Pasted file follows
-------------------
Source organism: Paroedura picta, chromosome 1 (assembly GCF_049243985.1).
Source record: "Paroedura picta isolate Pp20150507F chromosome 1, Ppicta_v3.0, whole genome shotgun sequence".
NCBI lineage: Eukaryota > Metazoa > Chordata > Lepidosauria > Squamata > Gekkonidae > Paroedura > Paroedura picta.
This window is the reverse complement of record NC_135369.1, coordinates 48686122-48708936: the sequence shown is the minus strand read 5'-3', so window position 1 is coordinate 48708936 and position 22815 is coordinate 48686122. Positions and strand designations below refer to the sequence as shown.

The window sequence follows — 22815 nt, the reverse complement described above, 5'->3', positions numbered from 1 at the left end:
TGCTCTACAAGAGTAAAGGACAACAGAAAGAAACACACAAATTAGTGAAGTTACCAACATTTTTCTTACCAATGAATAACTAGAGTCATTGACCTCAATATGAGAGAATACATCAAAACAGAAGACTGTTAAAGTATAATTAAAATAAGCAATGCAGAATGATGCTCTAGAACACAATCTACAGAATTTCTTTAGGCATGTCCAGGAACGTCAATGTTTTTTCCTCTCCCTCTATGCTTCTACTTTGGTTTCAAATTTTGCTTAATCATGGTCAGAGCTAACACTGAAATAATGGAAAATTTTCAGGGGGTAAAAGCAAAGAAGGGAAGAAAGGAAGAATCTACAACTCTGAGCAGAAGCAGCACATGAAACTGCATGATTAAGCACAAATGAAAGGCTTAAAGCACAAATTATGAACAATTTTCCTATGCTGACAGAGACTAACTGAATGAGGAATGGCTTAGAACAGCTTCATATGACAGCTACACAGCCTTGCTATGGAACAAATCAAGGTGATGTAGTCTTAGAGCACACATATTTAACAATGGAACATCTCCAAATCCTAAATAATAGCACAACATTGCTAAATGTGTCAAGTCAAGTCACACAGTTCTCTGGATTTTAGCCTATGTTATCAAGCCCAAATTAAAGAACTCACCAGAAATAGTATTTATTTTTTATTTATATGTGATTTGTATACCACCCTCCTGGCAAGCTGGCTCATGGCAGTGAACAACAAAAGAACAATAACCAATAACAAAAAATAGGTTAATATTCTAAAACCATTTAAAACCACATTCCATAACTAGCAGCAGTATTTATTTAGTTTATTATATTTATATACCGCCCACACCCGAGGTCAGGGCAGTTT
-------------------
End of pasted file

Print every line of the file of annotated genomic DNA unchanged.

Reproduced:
Source organism: Paroedura picta, chromosome 1 (assembly GCF_049243985.1).
Source record: "Paroedura picta isolate Pp20150507F chromosome 1, Ppicta_v3.0, whole genome shotgun sequence".
NCBI lineage: Eukaryota > Metazoa > Chordata > Lepidosauria > Squamata > Gekkonidae > Paroedura > Paroedura picta.
This window is the reverse complement of record NC_135369.1, coordinates 48686122-48708936: the sequence shown is the minus strand read 5'-3', so window position 1 is coordinate 48708936 and position 22815 is coordinate 48686122. Positions and strand designations below refer to the sequence as shown.

The window sequence follows — 22815 nt, the reverse complement described above, 5'->3', positions numbered from 1 at the left end:
TGCTCTACAAGAGTAAAGGACAACAGAAAGAAACACACAAATTAGTGAAGTTACCAACATTTTTCTTACCAATGAATAACTAGAGTCATTGACCTCAATATGAGAGAATACATCAAAACAGAAGACTGTTAAAGTATAATTAAAATAAGCAATGCAGAATGATGCTCTAGAACACAATCTACAGAATTTCTTTAGGCATGTCCAGGAACGTCAATGTTTTTTCCTCTCCCTCTATGCTTCTACTTTGGTTTCAAATTTTGCTTAATCATGGTCAGAGCTAACACTGAAATAATGGAAAATTTTCAGGGGGTAAAAGCAAAGAAGGGAAGAAAGGAAGAATCTACAACTCTGAGCAGAAGCAGCACATGAAACTGCATGATTAAGCACAAATGAAAGGCTTAAAGCACAAATTATGAACAATTTTCCTATGCTGACAGAGACTAACTGAATGAGGAATGGCTTAGAACAGCTTCATATGACAGCTACACAGCCTTGCTATGGAACAAATCAAGGTGATGTAGTCTTAGAGCACACATATTTAACAATGGAACATCTCCAAATCCTAAATAATAGCACAACATTGCTAAATGTGTCAAGTCAAGTCACACAGTTCTCTGGATTTTAGCCTATGTTATCAAGCCCAAATTAAAGAACTCACCAGAAATAGTATTTATTTTTTATTTATATGTGATTTGTATACCACCCTCCTGGCAAGCTGGCTCATGGCAGTGAACAACAAAAGAACAATAACCAATAACAAAAAATAGGTTAATATTCTAAAACCATTTAAAACCACATTCCATAACTAGCAGCAGTATTTATTTAGTTTATTATATTTATATACCGCCCACACCCGAGGTCAGGGCAGTTT